Recap: Public Law


Course Objective

(a) Subject-specific learning outcomes
The graduate has academic knowledge and insight of the:
1. Core doctrines and system of European, international and
administrative law, including recent developments in the afore-mentioned
fields, in particular of the:
- Legal meaning and significance of sovereignty,
- Rule of law,
- Regulation,
- Constitutionalism,
- Organization law.
- Individual Rights
- Democratic legitimation of law
2. Relation between international and domestic law, as well as the
special position of European Union law.
3. Different ways in which core doctrines take different shape in the
context of domestic, EU law and international law

(b) Academic learning outcomes
Upon completion of the course the student is able to:
- Critically reflect on and contextualize legal sources, detect
structures of legal reasoning and distinguish between principled and
peripheral matters of law
- Identify different areas of public law and articulate similarities and
differences between them
- Offer interpretations of rules in light of changing circumstances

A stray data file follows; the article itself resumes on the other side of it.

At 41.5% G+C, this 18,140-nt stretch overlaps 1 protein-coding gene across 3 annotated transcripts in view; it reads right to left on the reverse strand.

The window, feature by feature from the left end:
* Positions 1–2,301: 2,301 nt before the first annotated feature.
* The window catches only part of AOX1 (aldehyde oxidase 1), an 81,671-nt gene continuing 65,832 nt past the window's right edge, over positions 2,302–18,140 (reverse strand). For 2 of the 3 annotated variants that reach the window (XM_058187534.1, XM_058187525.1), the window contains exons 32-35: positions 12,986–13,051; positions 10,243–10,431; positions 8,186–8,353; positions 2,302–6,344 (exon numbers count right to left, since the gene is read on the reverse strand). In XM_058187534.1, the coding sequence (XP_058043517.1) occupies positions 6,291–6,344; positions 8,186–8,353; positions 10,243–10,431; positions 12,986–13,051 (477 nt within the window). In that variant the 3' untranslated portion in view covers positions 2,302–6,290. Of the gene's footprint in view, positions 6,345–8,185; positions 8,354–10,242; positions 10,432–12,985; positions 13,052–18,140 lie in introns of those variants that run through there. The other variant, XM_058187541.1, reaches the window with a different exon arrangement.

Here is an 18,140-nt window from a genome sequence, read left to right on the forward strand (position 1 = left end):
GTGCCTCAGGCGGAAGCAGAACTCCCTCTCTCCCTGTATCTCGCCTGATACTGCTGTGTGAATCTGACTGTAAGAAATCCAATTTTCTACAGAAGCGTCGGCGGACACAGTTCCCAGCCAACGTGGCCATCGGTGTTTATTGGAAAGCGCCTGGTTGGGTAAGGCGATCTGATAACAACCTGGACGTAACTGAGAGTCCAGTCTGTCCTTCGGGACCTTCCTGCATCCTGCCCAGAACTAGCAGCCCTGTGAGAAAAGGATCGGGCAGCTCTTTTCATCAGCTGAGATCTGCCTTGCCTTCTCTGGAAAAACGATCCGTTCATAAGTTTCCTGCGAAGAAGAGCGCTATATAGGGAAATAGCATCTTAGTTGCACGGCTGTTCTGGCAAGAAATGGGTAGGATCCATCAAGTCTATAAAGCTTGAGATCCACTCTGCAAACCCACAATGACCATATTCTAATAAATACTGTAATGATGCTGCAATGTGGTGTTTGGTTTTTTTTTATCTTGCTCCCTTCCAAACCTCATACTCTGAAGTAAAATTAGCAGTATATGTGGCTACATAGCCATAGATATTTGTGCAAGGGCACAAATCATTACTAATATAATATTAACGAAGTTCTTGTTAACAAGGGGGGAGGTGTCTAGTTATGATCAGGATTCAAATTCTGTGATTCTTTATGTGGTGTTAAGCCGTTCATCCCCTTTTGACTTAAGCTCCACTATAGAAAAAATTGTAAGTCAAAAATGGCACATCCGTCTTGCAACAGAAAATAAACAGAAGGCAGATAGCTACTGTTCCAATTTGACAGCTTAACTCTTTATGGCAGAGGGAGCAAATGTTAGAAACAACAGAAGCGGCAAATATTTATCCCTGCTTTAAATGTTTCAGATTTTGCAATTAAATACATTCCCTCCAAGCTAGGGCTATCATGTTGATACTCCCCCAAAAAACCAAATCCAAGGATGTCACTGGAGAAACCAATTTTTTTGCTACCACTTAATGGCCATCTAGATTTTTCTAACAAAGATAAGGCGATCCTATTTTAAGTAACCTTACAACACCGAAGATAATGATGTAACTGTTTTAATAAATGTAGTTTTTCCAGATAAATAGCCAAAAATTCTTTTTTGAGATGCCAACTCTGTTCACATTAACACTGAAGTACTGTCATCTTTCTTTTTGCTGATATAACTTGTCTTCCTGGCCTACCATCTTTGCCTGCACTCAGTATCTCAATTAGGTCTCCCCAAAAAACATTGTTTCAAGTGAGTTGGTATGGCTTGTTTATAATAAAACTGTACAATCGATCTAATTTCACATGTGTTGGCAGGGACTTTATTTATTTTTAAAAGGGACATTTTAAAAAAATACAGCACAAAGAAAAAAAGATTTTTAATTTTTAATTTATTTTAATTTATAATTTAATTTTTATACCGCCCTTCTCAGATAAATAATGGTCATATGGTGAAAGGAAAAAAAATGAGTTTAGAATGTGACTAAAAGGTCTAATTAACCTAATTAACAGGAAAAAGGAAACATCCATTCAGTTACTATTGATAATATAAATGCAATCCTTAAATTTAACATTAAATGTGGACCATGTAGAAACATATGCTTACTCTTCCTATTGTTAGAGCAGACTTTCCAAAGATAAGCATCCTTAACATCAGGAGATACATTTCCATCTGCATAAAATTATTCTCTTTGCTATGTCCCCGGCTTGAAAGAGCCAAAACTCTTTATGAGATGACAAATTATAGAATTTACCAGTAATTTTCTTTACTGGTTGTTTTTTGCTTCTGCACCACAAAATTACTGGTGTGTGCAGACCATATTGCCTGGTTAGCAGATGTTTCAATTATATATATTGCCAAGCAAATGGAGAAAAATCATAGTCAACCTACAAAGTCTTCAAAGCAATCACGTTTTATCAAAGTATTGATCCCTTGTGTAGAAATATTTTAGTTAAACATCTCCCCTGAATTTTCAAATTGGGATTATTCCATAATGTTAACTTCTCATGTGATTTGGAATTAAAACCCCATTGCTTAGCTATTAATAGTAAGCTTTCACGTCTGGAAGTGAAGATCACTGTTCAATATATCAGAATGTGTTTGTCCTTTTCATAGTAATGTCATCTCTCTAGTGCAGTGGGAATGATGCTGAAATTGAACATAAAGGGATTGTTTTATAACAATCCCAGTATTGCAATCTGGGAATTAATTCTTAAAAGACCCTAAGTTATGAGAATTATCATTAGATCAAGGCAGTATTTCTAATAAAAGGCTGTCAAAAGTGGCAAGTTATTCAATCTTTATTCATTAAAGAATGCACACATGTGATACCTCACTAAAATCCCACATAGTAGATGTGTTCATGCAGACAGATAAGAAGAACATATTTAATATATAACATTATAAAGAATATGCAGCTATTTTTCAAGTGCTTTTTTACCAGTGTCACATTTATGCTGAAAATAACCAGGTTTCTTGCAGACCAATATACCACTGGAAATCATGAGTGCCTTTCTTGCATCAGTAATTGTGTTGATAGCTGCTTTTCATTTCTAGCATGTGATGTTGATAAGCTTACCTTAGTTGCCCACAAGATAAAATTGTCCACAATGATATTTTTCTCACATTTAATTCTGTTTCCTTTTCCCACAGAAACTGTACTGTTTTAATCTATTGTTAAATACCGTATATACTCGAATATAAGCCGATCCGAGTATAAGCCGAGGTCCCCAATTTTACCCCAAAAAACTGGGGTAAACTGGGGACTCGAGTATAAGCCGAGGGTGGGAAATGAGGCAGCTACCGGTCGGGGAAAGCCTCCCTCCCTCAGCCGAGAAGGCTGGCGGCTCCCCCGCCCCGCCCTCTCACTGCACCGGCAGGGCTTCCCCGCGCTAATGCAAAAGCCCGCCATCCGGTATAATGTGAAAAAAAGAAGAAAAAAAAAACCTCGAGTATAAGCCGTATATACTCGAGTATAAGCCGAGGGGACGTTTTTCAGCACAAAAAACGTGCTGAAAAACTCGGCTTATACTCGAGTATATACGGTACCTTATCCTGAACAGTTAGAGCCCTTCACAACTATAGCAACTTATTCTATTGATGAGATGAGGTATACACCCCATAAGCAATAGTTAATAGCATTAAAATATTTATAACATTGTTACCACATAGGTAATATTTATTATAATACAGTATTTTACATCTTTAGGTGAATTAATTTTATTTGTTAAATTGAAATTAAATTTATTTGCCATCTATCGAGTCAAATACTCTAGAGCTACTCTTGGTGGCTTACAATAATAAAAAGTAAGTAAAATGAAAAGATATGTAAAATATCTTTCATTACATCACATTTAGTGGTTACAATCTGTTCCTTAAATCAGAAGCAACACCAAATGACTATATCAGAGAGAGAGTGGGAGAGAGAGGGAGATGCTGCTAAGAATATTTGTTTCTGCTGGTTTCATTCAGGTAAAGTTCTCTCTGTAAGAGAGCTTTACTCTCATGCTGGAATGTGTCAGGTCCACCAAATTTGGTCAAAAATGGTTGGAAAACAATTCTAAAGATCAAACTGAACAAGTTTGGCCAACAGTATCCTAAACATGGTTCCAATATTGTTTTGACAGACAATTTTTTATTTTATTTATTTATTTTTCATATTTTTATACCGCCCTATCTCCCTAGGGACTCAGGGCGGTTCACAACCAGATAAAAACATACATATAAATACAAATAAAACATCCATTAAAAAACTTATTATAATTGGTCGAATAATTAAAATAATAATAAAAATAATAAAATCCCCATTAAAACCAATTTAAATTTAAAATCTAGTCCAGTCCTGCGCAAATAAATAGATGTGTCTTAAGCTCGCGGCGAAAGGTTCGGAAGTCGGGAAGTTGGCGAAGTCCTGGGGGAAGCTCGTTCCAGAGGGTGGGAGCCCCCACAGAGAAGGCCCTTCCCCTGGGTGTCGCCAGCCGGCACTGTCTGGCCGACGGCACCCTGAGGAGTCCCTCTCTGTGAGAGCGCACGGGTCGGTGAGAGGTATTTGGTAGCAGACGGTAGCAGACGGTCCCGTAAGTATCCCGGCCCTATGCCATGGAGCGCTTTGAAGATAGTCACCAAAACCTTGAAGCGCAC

(c) Social and communication learning outcomes
The student is able to:
- Present her analysis of jurisprudence or academic writings
- Provide feedback on the work of other students
- Find and select relevant legal rules and principles, jurisprudence
and academic literature pertaining to international, European and
administrative law
- Select reliable sources to solve and/or articulate a point of view in
a case (study) in these areas

Course Content

The course ‘Recapitulation – Public law’, taught in the second semester
of the third year, has a twofold objective. First, it serves to
recapitulate the core elements of public law that have been discussed in
the first two years, and to introduce a number of core elements not yet
introduced. Second, it serves to deepen the understanding of those
elements by reflecting on the particularities of the relevant areas of
law – international, European and administrative law. More specifically,
it focuses on a central topic, or rationale, in public law: the
regulation of the exercise of public authority.
We do so by comparing the various approaches and rules in these areas on
how rule and decision- making powers are acquired and exercised.
Students will discuss issues like the attribution of competence, the
relevance and role of democratic legitimation, the role of principles in
the exercise of powers and judicial control or review. By identifying
similarities and differences as regards these issues, students also
identify the particularities as well as common denominators of
international, European and administrative law.

Teaching Methods

Seminars (Attendance is mandatory)

Method of Assessment

Written exam

General Information

Course Code R_RecPubL
Credits 6 EC
Period P4
Course Level 300
Language of Tuition English
Faculty Faculty of Law
Course Coordinator prof. dr. J.M. Harte
Examiner prof. dr. J.M. Harte
Teaching Staff

Practical Information

You cannot register for this course yourself; your faculty's education office carries out registration